October 3, 2012

The Rewards of Being a Pastor's Wife

After the service last Sunday, our church held a picnic on the playground of the school in which we meet. I interacted with my husband for approximately 36 seconds from the time he left the house two hours before church started until the end of the picnic. During the intervening hours, I prepared myself and our children for church, got us all there in one piece with lunches packed for the picnic, wrangled my energetic kiddos while greeting folks at the door, talked and prayed with ladies at the conclusion of the service, and then gathered children and picnic equipment so I could plop down in the middle of people I didn't know and turn on the pastor's wife charm.

I'm not complaining, just stating the facts. This was a very normal Sunday morning, one of the easier ones actually. And it's a typical Sunday for every pastor's wife: we're single moms for a day, we answer countless questions, we pray for and counsel women, and we lead ministries. We're "on" with kids in tow.
I have had a taste of a different life. When we first moved to Charlottesville and before we started our church, we visited churches in the area. I soaked in every second of having help with getting children ready on Sunday mornings, my husband driving us to church, neither of us having church responsibilities, enjoying a relaxed husband, and leaving church together as a family.

But here's the thing: I can't imagine living this kind of life for very long. Being a pastor's wife is what I know, and, honestly, I wouldn't have it any other way. OK, yes, sometimes I want to run away but those days really are rare, and I have a husband who patiently and calmly talks me down from my crazy person ledge. Being in ministry is not easy, but it's where I want to be.

I wouldn't be human if I didn't struggle sometimes, and I wouldn't be honest if I pretended there aren't challenges that come with being a pastor's wife. But I also wouldn't be faithful to my calling and to my God if I didn't look for and choose joy in this life each day. God hasn't asked me to do something that is drudgery, fruitless, obligatory, or impossible. He has asked me to do what He asks of every believer: to deny myself, to take up my cross, and follow Christ. With joy. And it is for my joy. He has given us all privileges and responsibilities as His children and this life as a pastor's wife is what that responsibility looks like specifically for me. Being in ministry is not easy, but it's where I want to be.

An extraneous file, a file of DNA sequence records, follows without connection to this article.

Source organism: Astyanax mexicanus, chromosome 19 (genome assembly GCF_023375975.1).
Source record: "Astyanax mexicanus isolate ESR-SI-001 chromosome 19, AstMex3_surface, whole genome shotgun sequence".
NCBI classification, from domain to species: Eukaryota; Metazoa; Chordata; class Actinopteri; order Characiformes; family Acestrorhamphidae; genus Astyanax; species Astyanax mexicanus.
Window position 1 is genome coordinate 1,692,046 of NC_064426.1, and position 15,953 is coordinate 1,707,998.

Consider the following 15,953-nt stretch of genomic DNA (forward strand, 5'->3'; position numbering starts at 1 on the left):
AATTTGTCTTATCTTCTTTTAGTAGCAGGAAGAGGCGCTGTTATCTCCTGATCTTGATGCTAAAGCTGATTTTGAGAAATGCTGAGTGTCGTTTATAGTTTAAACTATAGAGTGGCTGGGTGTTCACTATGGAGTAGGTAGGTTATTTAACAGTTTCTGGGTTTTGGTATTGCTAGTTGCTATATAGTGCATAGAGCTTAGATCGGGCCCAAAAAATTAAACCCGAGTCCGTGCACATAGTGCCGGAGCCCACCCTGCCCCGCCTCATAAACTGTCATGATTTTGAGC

One of my counseling professors in seminary wisely said, "There is always another side of the story." This is helpful to remember in many situations, but it's most helpful for me when I start grumbling about what God has called me to do. Yes, there are challenges, but what are the joys? Yes, there are sacrifices, but what are the rewards? There are many joys and rewards, and remembering them helps me adjust my perspective:
  • I get to enjoy community and laboring with an incredible group of people. Each and every one are gifts from God to me personally in unique ways, even those who challenge me to grow in loving those I don't have a natural affinity for.
  • My kids are known and loved. And we know an abundance of eager babysitters.
  • My kids get to see God's faithfulness up-close-and-personal in our lives and others' lives. 
  • I have a husband who leads faithfully and is respected "at the city gates". Not all women can say that.
  • I have the ear of the pastor. I have alot of influence on the atmosphere and dynamics of the church. 
  • I know the intimate details of how God is answering prayer, how He is saving people, and what He is saving them from.
  • Because of my role, people often trust me with intimate details, difficult struggles, and other things they don't often share. This is a responsibility and a great blessing. It challenges me to pursue God for answers and trust Him more.
  • Sometimes people bless our family with unexpected gifts.
  • I am challenged every day to depend utterly upon God.
  • Ministry has been the catalyst for God to break my attempts at performance and reveal His grace.
  • I have the opportunity to speak truth into the lives of others.
  • I have seen parts of the world I would not have otherwise.
  • God promises that what I do for Him is seen and will be rewarded.
Those are a few of mine, all reasons why this is where I want to be. What are yours?